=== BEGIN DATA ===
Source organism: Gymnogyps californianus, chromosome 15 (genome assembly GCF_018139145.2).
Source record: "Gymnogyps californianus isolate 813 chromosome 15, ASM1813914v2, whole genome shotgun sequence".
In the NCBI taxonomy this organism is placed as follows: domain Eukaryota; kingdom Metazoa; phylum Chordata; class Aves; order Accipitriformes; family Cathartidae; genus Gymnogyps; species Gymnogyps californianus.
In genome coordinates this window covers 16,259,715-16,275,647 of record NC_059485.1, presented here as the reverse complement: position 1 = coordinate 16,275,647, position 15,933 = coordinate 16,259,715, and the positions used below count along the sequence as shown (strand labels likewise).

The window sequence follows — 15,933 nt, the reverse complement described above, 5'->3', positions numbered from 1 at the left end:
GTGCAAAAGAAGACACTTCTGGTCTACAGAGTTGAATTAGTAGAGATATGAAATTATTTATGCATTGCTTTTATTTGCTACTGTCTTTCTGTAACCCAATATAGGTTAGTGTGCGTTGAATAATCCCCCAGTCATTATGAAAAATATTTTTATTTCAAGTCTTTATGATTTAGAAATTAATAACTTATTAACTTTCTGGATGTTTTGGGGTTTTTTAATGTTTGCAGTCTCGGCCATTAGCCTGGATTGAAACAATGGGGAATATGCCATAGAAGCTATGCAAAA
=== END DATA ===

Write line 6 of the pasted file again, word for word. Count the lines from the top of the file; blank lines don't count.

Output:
GTGCAAAAGAAGACACTTCTGGTCTACAGAGTTGAATTAGTAGAGATATGAAATTATTTATGCATTGCTTTTATTTGCTACTGTCTTTCTGTAACCCAATATAGGTTAGTGTGCGTTGAATAATCCCCCAGTCATTATGAAAAATATTTTTATTTCAAGTCTTTATGATTTAGAAATTAATAACTTATTAACTTTCTGGATGTTTTGGGGTTTTTTAATGTTTGCAGTCTCGGCCATTAGCCTGGATTGAAACAATGGGGAATATGCCATAGAAGCTATGCAAAA